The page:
Originally Posted by hellosailor
Minerat, what do you mean by a guide coat here?
I'm used to a guide coat being an undercoat, i.e. applied before the rest of coatings, so that when or if you see the guide coat showing through you know you've gone down too far. But if you're just polishing, not painting...you can't be applying a guide coat under the polish, can you? I'm obviously missing something from this picture.
Guide coat is a standard method used by painters everywhere for paint
prep. It is essentially day glow orange chalk in a solvent base that comes in a spray can. You lightly spray the whole surface you are going to sand with it, just dusting it so it looks like it has overspray all over it. It dries instantly and sands right off with no gumming. It is a "guide"coat because it shows very clearly where you have sanded and where you have not. This keeps you from missing any little hand sanding
spots around the edges, it prevents "holidays", and it will show up every little crack, divot, chip, or needed repair that may have been missed. It also prevents over sanding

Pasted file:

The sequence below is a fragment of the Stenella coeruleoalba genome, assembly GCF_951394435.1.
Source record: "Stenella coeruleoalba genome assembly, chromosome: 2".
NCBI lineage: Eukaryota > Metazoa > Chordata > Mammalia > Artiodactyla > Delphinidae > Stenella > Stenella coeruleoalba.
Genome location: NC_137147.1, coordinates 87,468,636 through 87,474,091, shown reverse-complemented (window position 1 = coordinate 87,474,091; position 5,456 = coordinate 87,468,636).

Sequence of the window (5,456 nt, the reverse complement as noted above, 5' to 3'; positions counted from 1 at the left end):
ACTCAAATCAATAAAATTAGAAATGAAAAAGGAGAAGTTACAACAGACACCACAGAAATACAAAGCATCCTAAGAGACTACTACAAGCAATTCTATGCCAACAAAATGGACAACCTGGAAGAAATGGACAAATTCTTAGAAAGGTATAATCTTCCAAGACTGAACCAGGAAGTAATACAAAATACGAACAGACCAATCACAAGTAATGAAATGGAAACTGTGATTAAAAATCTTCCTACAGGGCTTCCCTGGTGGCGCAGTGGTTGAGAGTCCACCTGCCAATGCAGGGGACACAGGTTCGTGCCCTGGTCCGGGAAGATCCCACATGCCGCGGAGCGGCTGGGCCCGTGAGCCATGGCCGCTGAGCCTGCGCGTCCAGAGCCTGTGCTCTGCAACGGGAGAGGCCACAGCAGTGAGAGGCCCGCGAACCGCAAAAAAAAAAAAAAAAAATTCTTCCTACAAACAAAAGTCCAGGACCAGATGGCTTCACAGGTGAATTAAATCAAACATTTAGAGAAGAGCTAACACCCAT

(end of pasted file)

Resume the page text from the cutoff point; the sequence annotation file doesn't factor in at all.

, because you can see exactly when enough material has been removed. It's difficult to explain and often looks unnecessary to the uninitiated, but it only takes minutes with a few dollars worth of materials and it really does save time and effort while increasing quality of finish. The first time you use it you will never go back. I am religious about guide coat at many stages of sanding, it really can simplify fairing as well. No masking is needed, it wipes right off with a damp alchohol rag. If you are going to dry sand a hull
with DA film discs I feel it is really necessary to prevent over sanding. I usually sart with 800 film discs, I feel anything coarser leaves swirly scratches that are hard to get out, especially if done by hand. 800 on a DA sands much faster than 600 by hand, and leaves a much nicer finish. This helps you get to the desired level of perfection much faster and with much less sweat.